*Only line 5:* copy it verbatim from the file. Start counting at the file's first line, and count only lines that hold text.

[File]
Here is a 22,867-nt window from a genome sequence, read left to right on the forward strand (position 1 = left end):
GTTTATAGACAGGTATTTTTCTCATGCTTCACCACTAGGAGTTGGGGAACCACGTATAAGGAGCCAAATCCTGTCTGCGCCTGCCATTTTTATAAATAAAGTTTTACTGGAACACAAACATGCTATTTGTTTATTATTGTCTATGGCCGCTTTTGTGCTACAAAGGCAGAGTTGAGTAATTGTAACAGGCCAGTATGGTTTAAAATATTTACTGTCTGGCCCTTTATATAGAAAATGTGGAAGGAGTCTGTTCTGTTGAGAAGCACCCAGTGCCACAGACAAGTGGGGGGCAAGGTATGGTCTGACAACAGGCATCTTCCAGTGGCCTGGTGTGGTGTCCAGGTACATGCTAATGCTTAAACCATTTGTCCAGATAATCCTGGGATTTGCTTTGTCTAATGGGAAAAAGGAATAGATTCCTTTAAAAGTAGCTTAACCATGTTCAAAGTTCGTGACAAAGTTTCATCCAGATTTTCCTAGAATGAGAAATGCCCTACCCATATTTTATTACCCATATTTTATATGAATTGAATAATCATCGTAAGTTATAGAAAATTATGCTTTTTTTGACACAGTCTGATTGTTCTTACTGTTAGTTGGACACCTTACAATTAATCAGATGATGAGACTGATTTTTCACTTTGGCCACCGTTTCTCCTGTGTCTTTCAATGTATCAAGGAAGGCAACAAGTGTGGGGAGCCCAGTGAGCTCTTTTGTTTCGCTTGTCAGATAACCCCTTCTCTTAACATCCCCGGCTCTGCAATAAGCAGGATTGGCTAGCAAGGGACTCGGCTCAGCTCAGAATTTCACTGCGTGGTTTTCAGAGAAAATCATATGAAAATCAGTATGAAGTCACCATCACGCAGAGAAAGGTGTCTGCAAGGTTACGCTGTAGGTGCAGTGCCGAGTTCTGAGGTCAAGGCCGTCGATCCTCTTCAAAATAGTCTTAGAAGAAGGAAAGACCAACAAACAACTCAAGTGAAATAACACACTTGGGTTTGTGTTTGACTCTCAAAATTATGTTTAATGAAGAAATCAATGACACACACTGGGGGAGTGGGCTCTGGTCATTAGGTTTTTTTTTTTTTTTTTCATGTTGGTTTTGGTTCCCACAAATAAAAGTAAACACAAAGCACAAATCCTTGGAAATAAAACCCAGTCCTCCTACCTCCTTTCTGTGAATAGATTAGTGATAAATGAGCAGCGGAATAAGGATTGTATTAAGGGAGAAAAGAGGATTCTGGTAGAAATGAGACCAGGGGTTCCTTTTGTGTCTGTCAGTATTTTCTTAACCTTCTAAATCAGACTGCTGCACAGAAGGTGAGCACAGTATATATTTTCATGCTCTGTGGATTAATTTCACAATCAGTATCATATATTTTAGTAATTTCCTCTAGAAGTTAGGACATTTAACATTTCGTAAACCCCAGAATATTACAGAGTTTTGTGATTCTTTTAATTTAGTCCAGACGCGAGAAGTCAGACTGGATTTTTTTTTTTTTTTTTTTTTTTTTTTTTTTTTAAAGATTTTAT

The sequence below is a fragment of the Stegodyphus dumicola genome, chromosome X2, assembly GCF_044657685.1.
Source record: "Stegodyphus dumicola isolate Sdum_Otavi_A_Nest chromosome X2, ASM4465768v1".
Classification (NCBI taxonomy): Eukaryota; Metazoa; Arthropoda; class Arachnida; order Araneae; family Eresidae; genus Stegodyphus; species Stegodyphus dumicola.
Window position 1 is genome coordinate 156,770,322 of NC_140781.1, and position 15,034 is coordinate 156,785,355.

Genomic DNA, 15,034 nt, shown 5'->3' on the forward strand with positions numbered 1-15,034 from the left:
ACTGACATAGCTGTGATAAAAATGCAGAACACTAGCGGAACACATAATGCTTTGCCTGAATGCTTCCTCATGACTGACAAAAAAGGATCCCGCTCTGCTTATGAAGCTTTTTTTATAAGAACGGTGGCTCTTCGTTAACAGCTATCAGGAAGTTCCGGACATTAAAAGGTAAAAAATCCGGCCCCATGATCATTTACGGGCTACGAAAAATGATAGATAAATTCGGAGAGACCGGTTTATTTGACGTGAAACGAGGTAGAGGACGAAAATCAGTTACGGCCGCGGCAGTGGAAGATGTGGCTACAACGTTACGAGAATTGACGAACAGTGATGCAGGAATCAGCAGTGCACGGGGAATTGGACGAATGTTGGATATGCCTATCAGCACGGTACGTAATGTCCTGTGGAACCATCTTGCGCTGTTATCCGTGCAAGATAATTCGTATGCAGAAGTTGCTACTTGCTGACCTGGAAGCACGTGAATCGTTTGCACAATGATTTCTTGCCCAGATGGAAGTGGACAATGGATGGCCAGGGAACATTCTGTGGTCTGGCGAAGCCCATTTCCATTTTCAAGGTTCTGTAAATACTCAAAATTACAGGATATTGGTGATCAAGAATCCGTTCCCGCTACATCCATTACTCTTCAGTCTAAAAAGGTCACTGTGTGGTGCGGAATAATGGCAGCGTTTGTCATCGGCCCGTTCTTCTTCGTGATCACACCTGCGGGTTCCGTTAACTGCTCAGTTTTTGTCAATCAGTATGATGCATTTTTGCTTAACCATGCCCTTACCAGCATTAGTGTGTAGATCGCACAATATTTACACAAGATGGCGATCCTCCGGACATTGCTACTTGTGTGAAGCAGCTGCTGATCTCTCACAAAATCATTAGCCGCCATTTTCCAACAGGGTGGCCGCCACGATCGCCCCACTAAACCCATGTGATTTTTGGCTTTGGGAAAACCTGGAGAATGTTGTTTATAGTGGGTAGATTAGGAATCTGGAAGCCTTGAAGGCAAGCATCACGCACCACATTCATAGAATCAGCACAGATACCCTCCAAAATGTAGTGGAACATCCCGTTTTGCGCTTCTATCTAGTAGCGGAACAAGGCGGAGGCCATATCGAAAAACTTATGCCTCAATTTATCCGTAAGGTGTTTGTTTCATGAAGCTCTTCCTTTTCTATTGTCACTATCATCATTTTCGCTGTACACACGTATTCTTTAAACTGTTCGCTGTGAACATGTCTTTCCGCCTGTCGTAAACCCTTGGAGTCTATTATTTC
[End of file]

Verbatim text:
Classification (NCBI taxonomy): Eukaryota; Metazoa; Arthropoda; class Arachnida; order Araneae; family Eresidae; genus Stegodyphus; species Stegodyphus dumicola.